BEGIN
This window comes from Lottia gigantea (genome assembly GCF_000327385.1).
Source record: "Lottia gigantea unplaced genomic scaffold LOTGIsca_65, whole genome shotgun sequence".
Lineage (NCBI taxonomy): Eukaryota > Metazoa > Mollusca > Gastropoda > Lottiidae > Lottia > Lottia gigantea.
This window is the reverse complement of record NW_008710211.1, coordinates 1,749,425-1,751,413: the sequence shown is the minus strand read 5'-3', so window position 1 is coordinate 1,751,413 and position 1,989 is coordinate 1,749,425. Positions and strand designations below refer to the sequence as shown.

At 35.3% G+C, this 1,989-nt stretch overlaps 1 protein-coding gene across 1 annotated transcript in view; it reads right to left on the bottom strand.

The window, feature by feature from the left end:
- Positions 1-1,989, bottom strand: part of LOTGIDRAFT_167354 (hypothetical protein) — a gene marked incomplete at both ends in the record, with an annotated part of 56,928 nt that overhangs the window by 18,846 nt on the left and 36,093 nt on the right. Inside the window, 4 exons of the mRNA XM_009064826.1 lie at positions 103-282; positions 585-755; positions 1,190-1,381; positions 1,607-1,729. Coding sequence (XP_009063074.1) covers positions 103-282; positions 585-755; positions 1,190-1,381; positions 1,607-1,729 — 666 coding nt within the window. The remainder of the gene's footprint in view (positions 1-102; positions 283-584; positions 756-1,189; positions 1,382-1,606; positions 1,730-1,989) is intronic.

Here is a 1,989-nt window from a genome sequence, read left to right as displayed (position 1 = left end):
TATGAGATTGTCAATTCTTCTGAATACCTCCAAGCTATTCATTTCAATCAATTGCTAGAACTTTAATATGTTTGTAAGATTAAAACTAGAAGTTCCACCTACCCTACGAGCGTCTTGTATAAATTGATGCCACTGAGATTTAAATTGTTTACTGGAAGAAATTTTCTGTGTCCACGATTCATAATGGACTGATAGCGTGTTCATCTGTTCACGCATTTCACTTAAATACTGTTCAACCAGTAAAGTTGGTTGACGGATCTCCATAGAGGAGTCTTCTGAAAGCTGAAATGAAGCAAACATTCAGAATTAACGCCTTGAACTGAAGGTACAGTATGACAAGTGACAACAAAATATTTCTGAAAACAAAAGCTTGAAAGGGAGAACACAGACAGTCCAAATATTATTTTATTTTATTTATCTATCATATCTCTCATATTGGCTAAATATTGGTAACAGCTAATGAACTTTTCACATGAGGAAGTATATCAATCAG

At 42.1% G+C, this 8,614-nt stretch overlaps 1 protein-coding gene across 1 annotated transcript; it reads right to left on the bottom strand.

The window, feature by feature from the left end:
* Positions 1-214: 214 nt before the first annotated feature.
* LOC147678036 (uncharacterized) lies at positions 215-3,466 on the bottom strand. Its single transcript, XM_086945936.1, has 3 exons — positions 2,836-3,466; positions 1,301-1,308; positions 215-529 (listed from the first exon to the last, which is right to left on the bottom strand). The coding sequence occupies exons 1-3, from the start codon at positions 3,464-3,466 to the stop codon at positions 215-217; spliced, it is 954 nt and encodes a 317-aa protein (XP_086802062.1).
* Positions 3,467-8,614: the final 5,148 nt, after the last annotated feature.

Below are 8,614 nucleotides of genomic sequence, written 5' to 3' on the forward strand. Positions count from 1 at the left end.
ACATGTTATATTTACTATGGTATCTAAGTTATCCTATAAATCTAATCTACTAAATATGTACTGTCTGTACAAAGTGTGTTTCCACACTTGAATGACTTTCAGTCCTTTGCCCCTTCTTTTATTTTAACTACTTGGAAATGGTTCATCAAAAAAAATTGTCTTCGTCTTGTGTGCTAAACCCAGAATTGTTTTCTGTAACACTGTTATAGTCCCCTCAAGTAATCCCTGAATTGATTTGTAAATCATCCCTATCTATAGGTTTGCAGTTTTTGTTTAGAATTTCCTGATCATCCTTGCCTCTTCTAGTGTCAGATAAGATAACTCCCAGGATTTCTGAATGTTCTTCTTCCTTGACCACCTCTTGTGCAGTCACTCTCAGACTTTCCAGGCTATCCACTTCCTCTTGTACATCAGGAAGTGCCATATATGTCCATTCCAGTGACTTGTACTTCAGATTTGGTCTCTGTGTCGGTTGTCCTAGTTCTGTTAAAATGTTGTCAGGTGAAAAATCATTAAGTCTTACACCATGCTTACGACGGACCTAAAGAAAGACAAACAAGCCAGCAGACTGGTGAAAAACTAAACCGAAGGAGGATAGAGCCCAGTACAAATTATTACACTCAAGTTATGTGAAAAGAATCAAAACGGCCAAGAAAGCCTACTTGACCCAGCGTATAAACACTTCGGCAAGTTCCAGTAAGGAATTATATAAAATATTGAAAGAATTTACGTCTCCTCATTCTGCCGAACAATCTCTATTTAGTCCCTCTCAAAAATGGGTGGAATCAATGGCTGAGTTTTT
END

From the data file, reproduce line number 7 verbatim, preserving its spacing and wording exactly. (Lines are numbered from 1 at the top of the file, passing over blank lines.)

- Positions 1-1,989, bottom strand: part of LOTGIDRAFT_167354 (hypothetical protein) — a gene marked incomplete at both ends in the record, with an annotated part of 56,928 nt that overhangs the window by 18,846 nt on the left and 36,093 nt on the right. Inside the window, 4 exons of the mRNA XM_009064826.1 lie at positions 103-282; positions 585-755; positions 1,190-1,381; positions 1,607-1,729. Coding sequence (XP_009063074.1) covers positions 103-282; positions 585-755; positions 1,190-1,381; positions 1,607-1,729 — 666 coding nt within the window. The remainder of the gene's footprint in view (positions 1-102; positions 283-584; positions 756-1,189; positions 1,382-1,606; positions 1,730-1,989) is intronic.